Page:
• After an apprenticeship in a counting-house, he led a seafaring life for several years, and became a shipowner and merchant.
  • The “Endeavour” struck heavily, and fell over so much that the guns, spare cables, and other heavy gear had at once to be thrown overboard to lighten the ship.

Tramps

A “tramp” is a merchant vessel with no fixed route or schedule. “Bulk cargo” refers to loose cargo loaded directly into a ship’s hold, such as grain or coal. “Shipload” is the maximum cargo or people a ship can carry. “Conveyance” is the transportation process. A “charter party” is an agreement for ship hire and cargo delivery. “Draft” is the loaded vessel’s depth in the water. “Beam” is the ship’s width at the widest point on the waterline. “Deadweight tonnage” is the total weight a ship can carry. Abbreviations include G.R.T. (gross register ton), N.R.T. (net register ton), and Cu. Ft. (cubic feet), a unit of volume.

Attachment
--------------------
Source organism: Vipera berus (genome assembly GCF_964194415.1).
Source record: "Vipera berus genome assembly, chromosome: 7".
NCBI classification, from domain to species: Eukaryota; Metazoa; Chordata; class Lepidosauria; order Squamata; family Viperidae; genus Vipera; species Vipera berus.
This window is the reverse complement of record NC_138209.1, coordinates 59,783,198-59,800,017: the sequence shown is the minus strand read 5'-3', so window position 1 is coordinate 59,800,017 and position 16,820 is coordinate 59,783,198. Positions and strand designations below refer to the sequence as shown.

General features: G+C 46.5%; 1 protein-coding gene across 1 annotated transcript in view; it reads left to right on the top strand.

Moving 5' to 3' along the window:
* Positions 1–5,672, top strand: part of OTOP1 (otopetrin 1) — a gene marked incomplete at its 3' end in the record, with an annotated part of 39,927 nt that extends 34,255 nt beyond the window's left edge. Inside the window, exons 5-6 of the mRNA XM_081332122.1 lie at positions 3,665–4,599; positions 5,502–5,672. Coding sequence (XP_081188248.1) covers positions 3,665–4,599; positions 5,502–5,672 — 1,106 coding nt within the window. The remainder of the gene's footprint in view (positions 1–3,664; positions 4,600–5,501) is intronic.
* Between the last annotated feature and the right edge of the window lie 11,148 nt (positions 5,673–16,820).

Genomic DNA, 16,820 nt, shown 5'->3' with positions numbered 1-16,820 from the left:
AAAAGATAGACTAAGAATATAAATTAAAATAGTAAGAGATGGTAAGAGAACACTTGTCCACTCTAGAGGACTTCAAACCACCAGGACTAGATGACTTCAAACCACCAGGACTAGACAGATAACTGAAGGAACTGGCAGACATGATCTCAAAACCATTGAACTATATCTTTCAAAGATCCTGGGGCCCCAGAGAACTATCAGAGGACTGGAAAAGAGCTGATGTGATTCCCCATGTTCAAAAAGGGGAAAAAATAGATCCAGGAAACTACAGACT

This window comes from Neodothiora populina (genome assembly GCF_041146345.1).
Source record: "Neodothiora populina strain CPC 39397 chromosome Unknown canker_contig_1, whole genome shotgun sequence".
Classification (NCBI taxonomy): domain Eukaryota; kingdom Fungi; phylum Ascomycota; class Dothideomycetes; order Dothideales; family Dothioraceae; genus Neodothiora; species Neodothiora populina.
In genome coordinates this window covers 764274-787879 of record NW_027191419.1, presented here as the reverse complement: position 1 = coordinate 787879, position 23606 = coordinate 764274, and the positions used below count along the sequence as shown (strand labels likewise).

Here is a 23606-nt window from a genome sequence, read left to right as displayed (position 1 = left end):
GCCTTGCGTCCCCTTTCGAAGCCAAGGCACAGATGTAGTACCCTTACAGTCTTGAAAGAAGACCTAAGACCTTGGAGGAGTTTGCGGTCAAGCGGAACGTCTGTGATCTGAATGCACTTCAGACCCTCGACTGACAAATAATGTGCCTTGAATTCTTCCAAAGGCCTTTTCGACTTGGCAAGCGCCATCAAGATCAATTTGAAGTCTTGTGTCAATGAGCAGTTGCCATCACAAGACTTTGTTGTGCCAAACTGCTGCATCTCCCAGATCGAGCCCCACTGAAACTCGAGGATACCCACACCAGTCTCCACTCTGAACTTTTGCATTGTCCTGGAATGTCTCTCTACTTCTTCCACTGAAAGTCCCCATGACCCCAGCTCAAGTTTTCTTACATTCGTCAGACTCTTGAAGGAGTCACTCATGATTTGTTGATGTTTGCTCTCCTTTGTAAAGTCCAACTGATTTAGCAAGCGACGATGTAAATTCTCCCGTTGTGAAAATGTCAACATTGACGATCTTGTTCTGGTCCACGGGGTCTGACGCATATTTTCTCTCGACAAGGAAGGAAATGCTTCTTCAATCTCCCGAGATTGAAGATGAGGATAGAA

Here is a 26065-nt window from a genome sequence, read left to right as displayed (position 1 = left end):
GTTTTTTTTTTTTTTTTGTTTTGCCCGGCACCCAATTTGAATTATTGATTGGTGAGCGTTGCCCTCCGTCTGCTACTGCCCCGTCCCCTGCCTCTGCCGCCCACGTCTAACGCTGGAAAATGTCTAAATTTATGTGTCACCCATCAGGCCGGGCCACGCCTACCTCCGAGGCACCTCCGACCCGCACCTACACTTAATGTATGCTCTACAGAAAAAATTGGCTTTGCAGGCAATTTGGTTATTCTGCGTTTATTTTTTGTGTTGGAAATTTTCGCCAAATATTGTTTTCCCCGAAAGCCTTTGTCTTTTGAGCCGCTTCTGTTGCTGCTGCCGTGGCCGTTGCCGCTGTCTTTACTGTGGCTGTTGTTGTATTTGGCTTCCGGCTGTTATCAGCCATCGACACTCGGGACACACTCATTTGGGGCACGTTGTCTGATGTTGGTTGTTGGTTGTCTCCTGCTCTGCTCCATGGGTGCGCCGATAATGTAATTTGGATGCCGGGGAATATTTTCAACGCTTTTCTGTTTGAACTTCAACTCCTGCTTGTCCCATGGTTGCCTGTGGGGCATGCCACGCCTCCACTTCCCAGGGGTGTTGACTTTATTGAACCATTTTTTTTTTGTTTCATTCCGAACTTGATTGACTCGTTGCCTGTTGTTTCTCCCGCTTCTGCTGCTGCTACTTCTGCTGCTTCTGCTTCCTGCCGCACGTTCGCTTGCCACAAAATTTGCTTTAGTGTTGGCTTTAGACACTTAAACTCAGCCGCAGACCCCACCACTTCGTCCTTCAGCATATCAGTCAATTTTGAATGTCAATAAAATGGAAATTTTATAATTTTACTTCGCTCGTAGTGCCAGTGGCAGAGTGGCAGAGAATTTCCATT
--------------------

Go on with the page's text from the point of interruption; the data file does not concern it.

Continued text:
tramps

Examples of use:

  • The collections comprise objects from all over Wales but there is a leaning toward Cardiff ‘s once-extensive tramp shipping industry.
  • The first shipload of grain that came for the starving Irish was from India.
  • Formerly of some importance, the harbour can no longer be entered by large vessels, and goods are transhipped into flat-bottomed lighters for conveyance

Liquid and dry bulk cargo ships

A “tanker” is a specialized cargo ship for liquid bulk. “Turn-round” is the time to prepare a vessel for a return trip. “Return cargo” is brought back in place of goods sent out. “Chemical carriers” transport noxious liquid substances. “Product carriers” are oil tankers for products other than crude oil. “Dry bulk ships” carry solid goods with heat/cold tolerance. “Shipment” is shipping goods or a consignment. “Water ballast” adds stability during transit. “Cargo handling gear” includes cranes and conveyors. “Barge carriers” transport bulk goods in shallow waters. Abbreviations: LNG (liquefied natural gas), LPG (liquefied petroleum gas), F. (Fahrenheit).

liquid and dry bulk cargo ships